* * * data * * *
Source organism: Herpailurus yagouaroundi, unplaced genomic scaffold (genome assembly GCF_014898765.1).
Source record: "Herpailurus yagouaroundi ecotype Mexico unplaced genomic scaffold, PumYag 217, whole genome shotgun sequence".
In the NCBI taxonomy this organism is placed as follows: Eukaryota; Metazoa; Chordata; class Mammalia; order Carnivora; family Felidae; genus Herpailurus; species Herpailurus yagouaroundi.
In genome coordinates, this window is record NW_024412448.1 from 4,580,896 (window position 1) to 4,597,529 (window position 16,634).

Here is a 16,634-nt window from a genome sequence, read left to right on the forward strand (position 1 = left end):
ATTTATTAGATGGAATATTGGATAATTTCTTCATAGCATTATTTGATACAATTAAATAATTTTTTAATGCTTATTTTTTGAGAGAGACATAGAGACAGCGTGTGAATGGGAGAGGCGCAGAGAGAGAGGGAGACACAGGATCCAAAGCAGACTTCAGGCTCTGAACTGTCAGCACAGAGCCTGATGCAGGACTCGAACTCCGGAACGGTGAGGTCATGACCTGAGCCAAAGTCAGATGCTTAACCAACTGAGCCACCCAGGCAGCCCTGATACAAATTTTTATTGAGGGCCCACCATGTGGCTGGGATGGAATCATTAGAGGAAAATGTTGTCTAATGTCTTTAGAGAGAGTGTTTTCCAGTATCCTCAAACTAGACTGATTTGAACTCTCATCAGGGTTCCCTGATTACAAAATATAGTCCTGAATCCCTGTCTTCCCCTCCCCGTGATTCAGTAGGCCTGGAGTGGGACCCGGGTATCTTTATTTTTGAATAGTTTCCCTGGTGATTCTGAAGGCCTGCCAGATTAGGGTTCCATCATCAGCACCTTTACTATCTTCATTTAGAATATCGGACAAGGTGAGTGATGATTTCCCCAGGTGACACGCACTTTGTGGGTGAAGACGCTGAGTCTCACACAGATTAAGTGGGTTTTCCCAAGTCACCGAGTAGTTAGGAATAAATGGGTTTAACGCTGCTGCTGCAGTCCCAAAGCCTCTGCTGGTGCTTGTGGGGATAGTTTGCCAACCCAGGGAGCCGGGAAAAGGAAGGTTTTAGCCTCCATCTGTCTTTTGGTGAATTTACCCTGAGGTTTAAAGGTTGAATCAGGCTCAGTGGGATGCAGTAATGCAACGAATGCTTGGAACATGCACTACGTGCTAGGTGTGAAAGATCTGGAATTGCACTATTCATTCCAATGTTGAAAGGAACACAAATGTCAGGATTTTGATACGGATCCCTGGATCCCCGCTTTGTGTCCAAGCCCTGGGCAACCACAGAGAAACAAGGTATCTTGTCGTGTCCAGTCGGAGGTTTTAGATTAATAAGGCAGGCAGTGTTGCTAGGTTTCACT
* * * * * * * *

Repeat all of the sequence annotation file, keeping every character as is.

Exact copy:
Source organism: Herpailurus yagouaroundi, unplaced genomic scaffold (genome assembly GCF_014898765.1).
Source record: "Herpailurus yagouaroundi ecotype Mexico unplaced genomic scaffold, PumYag 217, whole genome shotgun sequence".
In the NCBI taxonomy this organism is placed as follows: Eukaryota; Metazoa; Chordata; class Mammalia; order Carnivora; family Felidae; genus Herpailurus; species Herpailurus yagouaroundi.
In genome coordinates, this window is record NW_024412448.1 from 4,580,896 (window position 1) to 4,597,529 (window position 16,634).

Here is a 16,634-nt window from a genome sequence, read left to right on the forward strand (position 1 = left end):
ATTTATTAGATGGAATATTGGATAATTTCTTCATAGCATTATTTGATACAATTAAATAATTTTTTAATGCTTATTTTTTGAGAGAGACATAGAGACAGCGTGTGAATGGGAGAGGCGCAGAGAGAGAGGGAGACACAGGATCCAAAGCAGACTTCAGGCTCTGAACTGTCAGCACAGAGCCTGATGCAGGACTCGAACTCCGGAACGGTGAGGTCATGACCTGAGCCAAAGTCAGATGCTTAACCAACTGAGCCACCCAGGCAGCCCTGATACAAATTTTTATTGAGGGCCCACCATGTGGCTGGGATGGAATCATTAGAGGAAAATGTTGTCTAATGTCTTTAGAGAGAGTGTTTTCCAGTATCCTCAAACTAGACTGATTTGAACTCTCATCAGGGTTCCCTGATTACAAAATATAGTCCTGAATCCCTGTCTTCCCCTCCCCGTGATTCAGTAGGCCTGGAGTGGGACCCGGGTATCTTTATTTTTGAATAGTTTCCCTGGTGATTCTGAAGGCCTGCCAGATTAGGGTTCCATCATCAGCACCTTTACTATCTTCATTTAGAATATCGGACAAGGTGAGTGATGATTTCCCCAGGTGACACGCACTTTGTGGGTGAAGACGCTGAGTCTCACACAGATTAAGTGGGTTTTCCCAAGTCACCGAGTAGTTAGGAATAAATGGGTTTAACGCTGCTGCTGCAGTCCCAAAGCCTCTGCTGGTGCTTGTGGGGATAGTTTGCCAACCCAGGGAGCCGGGAAAAGGAAGGTTTTAGCCTCCATCTGTCTTTTGGTGAATTTACCCTGAGGTTTAAAGGTTGAATCAGGCTCAGTGGGATGCAGTAATGCAACGAATGCTTGGAACATGCACTACGTGCTAGGTGTGAAAGATCTGGAATTGCACTATTCATTCCAATGTTGAAAGGAACACAAATGTCAGGATTTTGATACGGATCCCTGGATCCCCGCTTTGTGTCCAAGCCCTGGGCAACCACAGAGAAACAAGGTATCTTGTCGTGTCCAGTCGGAGGTTTTAGATTAATAAGGCAGGCAGTGTTGCTAGGTTTCACT